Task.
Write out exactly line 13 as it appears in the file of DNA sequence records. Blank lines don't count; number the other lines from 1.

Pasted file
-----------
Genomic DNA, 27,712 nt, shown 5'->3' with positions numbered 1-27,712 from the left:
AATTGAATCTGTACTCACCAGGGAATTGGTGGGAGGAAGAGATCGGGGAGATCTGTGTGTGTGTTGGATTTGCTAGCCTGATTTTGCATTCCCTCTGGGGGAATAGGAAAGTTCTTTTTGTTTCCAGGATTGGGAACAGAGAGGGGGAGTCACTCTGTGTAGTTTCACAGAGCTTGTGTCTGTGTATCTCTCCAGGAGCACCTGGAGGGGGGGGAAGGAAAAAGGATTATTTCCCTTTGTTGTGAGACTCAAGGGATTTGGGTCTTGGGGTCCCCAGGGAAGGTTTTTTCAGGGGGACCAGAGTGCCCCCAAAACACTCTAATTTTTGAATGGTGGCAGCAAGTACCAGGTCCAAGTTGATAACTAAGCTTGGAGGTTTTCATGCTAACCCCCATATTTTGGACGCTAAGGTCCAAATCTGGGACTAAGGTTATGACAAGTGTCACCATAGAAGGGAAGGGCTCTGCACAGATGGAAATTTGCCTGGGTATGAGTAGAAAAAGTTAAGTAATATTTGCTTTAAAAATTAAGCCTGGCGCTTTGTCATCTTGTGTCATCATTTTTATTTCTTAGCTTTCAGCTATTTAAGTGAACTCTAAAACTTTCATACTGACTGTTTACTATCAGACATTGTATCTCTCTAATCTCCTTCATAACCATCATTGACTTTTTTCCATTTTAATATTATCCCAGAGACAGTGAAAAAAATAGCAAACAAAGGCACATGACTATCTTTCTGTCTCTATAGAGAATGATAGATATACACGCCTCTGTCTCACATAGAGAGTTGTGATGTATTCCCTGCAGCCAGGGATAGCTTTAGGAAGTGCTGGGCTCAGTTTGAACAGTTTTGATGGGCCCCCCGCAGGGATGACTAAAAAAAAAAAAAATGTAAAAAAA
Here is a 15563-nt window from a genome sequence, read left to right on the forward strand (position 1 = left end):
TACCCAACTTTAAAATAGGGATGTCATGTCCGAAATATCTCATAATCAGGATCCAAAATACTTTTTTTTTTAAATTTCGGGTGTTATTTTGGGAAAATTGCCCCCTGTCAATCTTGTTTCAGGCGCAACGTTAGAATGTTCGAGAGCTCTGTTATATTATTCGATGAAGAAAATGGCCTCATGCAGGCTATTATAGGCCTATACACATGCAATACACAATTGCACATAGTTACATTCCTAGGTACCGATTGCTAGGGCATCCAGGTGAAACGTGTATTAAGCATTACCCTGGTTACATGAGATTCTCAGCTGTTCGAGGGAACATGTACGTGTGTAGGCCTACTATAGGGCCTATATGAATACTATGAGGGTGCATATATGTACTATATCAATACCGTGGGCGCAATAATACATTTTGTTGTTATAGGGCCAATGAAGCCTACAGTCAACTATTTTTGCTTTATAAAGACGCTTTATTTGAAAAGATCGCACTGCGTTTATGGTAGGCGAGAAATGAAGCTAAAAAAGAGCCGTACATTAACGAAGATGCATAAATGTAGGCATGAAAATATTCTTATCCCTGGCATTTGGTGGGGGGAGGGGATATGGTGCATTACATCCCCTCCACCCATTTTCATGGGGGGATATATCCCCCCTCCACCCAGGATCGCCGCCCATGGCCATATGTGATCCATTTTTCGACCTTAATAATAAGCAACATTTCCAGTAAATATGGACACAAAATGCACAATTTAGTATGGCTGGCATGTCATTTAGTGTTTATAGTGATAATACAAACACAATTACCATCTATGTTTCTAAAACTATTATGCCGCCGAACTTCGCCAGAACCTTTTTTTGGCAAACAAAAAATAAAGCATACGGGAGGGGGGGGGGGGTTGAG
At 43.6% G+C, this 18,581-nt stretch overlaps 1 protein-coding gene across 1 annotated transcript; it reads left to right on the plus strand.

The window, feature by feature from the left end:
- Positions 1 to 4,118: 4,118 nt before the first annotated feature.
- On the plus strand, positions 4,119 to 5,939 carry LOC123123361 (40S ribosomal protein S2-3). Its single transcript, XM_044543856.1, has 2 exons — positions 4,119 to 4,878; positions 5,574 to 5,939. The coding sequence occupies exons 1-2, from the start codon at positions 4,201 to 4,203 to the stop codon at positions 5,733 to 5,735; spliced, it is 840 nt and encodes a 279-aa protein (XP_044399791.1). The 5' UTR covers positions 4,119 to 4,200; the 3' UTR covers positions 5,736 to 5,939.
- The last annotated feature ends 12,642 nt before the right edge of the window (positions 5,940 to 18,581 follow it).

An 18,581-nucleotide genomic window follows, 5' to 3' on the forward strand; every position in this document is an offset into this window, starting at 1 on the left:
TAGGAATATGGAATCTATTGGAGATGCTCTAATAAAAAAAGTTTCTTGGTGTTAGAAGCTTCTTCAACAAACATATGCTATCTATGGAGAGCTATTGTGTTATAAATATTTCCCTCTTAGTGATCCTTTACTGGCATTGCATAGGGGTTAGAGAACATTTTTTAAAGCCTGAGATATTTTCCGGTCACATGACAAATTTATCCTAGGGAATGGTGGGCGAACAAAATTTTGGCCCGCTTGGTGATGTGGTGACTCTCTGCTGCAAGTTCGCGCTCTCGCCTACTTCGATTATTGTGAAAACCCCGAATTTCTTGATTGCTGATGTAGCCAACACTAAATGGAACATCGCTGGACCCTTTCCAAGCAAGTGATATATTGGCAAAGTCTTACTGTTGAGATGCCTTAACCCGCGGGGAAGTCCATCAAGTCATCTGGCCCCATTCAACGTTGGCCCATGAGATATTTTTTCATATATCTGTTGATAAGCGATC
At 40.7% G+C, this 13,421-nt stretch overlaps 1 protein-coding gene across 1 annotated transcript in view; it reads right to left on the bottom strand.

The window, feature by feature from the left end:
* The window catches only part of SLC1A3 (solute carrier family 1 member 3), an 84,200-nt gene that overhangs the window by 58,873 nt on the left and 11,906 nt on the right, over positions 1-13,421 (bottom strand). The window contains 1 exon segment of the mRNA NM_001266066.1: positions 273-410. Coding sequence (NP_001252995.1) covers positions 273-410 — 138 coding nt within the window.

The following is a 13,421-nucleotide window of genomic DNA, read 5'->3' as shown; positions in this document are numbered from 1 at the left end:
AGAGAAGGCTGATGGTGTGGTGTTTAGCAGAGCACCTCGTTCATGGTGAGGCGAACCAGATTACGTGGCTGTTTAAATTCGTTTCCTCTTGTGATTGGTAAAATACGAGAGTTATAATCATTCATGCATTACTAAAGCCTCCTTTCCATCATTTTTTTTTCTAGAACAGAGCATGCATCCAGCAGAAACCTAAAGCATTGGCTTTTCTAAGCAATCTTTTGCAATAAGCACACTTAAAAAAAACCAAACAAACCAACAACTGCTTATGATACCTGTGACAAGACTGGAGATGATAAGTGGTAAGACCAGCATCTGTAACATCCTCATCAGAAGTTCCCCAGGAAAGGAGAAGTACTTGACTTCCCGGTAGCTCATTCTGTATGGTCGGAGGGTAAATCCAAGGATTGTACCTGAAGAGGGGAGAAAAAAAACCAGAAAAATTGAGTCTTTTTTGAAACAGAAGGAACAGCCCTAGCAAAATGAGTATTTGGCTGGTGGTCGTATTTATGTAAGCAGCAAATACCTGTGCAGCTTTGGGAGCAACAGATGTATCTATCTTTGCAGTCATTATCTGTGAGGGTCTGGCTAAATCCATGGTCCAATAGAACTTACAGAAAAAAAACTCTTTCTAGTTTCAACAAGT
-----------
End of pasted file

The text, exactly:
The window, feature by feature from the left end: